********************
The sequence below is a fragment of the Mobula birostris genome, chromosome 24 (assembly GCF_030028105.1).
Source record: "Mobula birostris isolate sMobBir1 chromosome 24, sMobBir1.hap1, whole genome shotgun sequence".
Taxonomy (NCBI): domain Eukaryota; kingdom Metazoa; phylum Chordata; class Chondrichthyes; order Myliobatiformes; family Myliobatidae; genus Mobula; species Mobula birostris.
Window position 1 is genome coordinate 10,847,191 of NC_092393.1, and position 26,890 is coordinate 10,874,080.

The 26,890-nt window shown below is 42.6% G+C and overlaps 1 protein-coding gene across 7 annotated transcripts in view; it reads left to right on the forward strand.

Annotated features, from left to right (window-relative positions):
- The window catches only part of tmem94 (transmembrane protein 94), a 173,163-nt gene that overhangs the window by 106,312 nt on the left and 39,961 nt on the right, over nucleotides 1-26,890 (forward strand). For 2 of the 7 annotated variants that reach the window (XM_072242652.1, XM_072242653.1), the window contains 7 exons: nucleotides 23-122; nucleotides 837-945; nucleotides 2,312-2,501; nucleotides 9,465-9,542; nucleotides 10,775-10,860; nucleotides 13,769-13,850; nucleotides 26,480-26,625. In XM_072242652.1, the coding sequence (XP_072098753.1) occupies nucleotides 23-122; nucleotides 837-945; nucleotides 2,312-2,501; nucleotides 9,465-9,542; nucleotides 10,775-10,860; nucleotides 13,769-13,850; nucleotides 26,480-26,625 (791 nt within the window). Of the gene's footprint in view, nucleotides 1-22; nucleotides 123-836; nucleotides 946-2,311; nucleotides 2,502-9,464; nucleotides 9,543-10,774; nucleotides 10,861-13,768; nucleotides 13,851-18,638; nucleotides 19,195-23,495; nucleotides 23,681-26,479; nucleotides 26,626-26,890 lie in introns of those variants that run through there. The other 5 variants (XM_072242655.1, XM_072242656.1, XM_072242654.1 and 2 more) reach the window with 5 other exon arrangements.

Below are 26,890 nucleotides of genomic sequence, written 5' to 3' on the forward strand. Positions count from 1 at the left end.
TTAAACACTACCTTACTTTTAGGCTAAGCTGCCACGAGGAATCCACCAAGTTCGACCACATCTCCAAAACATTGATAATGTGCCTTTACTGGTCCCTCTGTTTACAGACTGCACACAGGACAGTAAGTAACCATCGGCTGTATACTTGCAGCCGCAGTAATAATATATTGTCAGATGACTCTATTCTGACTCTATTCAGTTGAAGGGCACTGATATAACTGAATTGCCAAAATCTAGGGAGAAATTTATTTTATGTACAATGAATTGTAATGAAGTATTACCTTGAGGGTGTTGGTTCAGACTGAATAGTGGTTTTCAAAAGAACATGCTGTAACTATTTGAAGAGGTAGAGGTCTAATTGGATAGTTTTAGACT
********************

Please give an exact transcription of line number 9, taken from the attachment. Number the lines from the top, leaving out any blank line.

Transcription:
TTAAACACTACCTTACTTTTAGGCTAAGCTGCCACGAGGAATCCACCAAGTTCGACCACATCTCCAAAACATTGATAATGTGCCTTTACTGGTCCCTCTGTTTACAGACTGCACACAGGACAGTAAGTAACCATCGGCTGTATACTTGCAGCCGCAGTAATAATATATTGTCAGATGACTCTATTCTGACTCTATTCAGTTGAAGGGCACTGATATAACTGAATTGCCAAAATCTAGGGAGAAATTTATTTTATGTACAATGAATTGTAATGAAGTATTACCTTGAGGGTGTTGGTTCAGACTGAATAGTGGTTTTCAAAAGAACATGCTGTAACTATTTGAAGAGGTAGAGGTCTAATTGGATAGTTTTAGACT